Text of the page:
reviewed by Jonah Kruvant
Matthew Quick’s new novel, Boy21, is a tale of an unlikely friendship. Finley McManus lives with his father and grandfather in the poor, mafia-controlled town of Bellmont, outside of Philadelphia. He enjoys stargazing on the roof of his house with his girlfriend, Erin, and playing point guard for his high school basketball team. Finley’s life takes an unexpected turn when Russ Allen, a boy with supposed supernatural basketball abilities, moves to Bellmont, who also plays point guard, and even wears Finley’s number, 21. Russ’s parents died in a tragic car accident and hasn’t touched a basketball ever since. Yet the coach of the team asks Finley to befriend Russ and convince him to play, even though by doing so, Finley may be jeopardizing his position on the team.
A tight bond grows between these two teenagers, both of whom are struggling to deal with the loss of their parents. Quick gives us Russ’s story from the beginning: his parents were murdered. Finley’s tragedy, however, is more mysterious: we know something happened to his mother, but we don’t know what. Yet both characters deal with their losses in similar ways. Russ, in a shameless, sometimes-disturbing and sometimes-funny display, pretends to be an alien, Boy21 from the cosmos, sent to earth to gather scientific information on emotions. Finley rarely speaks, communicating with his eyes as often as his mouth. Both characters are struggling to communicate with the outside world and deal with the pain and suffering of loss, so they put on a persona, whether it is an alien from the cosmos, or a minimalist speaker. As Finley puts it, “Maybe we were both playing roles just to get by” (223).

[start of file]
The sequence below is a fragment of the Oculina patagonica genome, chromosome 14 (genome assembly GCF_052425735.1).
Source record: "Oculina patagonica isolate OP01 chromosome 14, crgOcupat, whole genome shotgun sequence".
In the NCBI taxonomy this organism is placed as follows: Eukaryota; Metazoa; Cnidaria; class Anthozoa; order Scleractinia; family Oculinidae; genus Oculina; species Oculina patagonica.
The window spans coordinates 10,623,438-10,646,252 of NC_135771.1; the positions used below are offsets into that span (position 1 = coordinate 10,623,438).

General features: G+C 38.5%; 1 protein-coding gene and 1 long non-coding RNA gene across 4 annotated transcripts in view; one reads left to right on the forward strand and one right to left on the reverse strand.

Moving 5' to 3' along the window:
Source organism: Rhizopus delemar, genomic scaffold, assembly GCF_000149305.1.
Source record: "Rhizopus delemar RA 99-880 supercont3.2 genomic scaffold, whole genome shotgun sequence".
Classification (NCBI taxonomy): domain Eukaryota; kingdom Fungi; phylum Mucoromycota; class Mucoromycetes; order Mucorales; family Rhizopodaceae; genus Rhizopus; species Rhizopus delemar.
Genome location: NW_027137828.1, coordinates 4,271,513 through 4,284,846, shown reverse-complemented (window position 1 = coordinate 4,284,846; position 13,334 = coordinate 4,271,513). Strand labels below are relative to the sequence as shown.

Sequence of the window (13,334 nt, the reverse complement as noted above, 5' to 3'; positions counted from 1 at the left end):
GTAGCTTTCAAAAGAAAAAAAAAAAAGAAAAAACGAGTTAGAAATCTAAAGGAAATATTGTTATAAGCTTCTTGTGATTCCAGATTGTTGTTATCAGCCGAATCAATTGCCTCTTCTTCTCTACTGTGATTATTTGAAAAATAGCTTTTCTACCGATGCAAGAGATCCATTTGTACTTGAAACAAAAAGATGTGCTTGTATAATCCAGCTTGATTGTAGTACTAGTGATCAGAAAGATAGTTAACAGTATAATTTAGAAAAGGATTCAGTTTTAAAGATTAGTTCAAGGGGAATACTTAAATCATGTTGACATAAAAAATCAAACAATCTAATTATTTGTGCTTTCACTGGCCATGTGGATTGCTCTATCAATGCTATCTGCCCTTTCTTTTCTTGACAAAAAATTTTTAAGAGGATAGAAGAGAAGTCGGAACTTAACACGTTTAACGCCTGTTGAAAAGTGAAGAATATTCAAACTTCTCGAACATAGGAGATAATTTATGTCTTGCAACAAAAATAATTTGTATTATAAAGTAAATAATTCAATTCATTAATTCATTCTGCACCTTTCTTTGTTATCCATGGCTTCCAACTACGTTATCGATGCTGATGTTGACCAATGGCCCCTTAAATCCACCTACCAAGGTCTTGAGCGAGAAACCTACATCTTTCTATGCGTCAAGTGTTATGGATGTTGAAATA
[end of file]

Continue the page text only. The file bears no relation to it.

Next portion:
Both class and race are examined through the use of setting and character. The mafia controls Bellmont, and Finley stresses how easy it is for people to get stuck there and never leave. The town is overwhelmingly African American, but with a strong Irish minority, which holds a powerful presence in the town through the Irish mob. Part of the beauty of the friendship between Finley, white Irish, and Boy21, African American, is that they see past their racial differences. It is as if the oppressiveness of the town, and the tragedies of their pasts, have not only brought these characters together, but have allowed them to see beyond racial stereotypes.
Boy21 takes you for a ride. Without revealing too much, it brings you in a direction you don’t expect. Characters both surprise and disappoint Finley. The reader can’t help but feel for these kids with tragedies in their past, stuck in an impoverished town, just trying to stay safe, let alone deal with the loss of their parents.
The political, cultural, and economic dimensions of Boy21 are partly explored. The reader sympathizes with the characters, particularly the struggling teens, Finley, Boy21, and Erin. For literary lovers, Quick makes references to both classic fiction, such as Updike’s Rabbit, Run, to contemporary works, such as Harry Potter. It is a quick read, sparse in its prose, yet surprisingly complex. Boy21 is a novel emotionally charged, and at times, humorous. It could be classified as a coming-of-age novel but it certainly contains adult themes. I would recommend Boy21 to space enthusiasts, basketball lovers, teenagers, and adults alike.